Other psychologists have argued that while human temperament allows wars to occur, they only do so when mentally unbalanced people are in control of a nation. This extreme school of thought argues leaders that seek war such as Napoleon, Hitler, and Stalin were mentally abnormal. Though this does nothing to explain away the thousands of free and presumably sane men that wage wars on their behalf.

A distinct branch of the psychological theories of war are the arguments based on evolutionary psychology. This school tends to see war as an extension of animal behaviour, such as territoriality and competition. However, while war has a natural cause, the development of technology has accelerated human destructiveness to a level that is irrational and damaging to the species. We have similar instincts to that of a chimpanzee but overwhelmingly more power. The earliest advocate of this theory was Konrad Lorenz. These theories have been criticised by scholars such as John G. Kennedy, who argue that the organised, sustained war of humans differs more than just technologically from the territorial fights between animals. Others have attempted to explain the psychological reasoning behind the human tendency for warring as a joined effort of a class of higher intelligence beings at participating in, experiencing and attempting to control the ultimate fate of each human, death.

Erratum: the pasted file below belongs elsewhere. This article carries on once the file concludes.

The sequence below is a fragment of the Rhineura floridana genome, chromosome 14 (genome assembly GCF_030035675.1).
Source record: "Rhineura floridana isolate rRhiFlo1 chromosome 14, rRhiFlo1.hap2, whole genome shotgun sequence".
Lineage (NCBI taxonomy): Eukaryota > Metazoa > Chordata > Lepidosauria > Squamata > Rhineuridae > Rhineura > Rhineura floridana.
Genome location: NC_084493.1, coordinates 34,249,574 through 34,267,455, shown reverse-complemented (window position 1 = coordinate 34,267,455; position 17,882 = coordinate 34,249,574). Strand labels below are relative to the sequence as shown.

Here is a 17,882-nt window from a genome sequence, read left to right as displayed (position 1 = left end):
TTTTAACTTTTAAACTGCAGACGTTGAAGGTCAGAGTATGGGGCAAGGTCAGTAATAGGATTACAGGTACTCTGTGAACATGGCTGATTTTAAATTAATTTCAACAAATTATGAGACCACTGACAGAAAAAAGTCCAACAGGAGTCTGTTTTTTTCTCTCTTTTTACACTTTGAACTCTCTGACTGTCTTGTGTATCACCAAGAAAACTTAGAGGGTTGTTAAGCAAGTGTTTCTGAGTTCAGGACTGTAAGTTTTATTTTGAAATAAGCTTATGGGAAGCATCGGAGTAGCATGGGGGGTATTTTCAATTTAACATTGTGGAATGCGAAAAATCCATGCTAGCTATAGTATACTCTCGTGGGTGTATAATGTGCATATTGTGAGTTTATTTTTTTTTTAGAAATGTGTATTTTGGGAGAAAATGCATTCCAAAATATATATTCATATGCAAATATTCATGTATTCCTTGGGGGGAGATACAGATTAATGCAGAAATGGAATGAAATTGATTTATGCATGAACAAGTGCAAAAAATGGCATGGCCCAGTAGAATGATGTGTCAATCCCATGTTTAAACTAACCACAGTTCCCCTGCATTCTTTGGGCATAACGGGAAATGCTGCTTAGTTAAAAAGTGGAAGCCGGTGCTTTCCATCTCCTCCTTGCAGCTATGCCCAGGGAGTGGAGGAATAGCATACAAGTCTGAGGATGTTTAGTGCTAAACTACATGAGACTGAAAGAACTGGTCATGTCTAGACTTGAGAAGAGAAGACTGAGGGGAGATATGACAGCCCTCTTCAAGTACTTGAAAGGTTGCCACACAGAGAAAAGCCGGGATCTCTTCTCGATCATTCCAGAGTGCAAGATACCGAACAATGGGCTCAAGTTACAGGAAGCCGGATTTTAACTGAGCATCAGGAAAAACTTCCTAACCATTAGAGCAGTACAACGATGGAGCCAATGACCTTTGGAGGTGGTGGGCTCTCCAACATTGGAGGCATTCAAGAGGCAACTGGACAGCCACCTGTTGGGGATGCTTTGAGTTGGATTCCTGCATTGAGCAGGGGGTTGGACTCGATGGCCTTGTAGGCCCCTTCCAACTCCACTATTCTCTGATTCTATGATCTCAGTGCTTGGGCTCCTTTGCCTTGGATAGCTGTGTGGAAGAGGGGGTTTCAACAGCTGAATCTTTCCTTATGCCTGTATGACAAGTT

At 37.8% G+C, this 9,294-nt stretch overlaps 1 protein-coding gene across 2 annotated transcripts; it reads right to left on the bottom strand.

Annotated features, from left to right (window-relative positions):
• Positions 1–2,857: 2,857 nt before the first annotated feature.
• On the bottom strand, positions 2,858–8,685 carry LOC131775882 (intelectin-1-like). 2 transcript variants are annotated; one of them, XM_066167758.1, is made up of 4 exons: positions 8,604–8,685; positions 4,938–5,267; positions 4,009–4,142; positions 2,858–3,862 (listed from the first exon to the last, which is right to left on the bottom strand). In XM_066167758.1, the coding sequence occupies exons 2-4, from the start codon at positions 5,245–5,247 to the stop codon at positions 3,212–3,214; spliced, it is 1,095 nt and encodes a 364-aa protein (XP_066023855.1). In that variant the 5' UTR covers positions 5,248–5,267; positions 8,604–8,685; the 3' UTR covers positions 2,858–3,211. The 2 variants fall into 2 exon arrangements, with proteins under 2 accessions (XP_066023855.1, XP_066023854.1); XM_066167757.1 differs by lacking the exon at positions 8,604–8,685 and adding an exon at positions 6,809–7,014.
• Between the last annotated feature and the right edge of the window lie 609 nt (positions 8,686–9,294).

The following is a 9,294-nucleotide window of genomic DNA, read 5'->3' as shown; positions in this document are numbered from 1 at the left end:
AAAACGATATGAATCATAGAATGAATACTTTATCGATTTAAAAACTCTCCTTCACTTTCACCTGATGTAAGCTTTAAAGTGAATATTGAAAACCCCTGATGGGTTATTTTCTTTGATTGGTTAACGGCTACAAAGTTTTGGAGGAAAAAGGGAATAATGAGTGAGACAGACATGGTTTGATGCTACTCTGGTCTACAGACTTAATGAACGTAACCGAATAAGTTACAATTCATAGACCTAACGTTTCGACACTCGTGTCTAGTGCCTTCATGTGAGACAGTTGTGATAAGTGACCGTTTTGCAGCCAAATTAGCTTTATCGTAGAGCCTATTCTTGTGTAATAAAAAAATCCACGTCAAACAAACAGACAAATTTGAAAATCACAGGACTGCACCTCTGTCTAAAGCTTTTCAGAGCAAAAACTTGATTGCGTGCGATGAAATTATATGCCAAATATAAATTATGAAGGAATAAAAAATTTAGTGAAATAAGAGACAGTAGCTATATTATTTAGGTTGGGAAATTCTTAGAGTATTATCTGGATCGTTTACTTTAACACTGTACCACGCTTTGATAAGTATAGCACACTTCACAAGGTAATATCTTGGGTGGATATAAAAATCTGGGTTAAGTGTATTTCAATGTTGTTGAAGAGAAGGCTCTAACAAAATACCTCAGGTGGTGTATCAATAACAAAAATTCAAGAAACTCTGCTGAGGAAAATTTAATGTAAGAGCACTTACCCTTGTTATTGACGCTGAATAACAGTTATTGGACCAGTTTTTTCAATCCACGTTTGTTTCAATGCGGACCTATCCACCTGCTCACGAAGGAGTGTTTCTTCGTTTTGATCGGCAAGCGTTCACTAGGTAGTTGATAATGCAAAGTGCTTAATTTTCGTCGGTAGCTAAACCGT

In his fictional book Nineteen-Eighty-Four, George Orwell talks about a state of constant war being used as one of many ways to distract people. War inspires fear and hate among the people of a nation, and gives them a "legitimate" enemy upon whom they can focus this fear and hate. Thus the people are prevented from seeing that their true enemy is in fact their own repressive government. By this theory war is another " opiate of the masses" by which a state controls its people and prevents revolution.

Anthropological theories

Several anthropologists take a very different view of war. They see it as fundamentally cultural, learned by nurture rather than nature. Thus if human societies could be reformed, war would disappear. To this school the acceptance of war is inculcated into each of us by the religious, ideological, and nationalistic surroundings in which we live.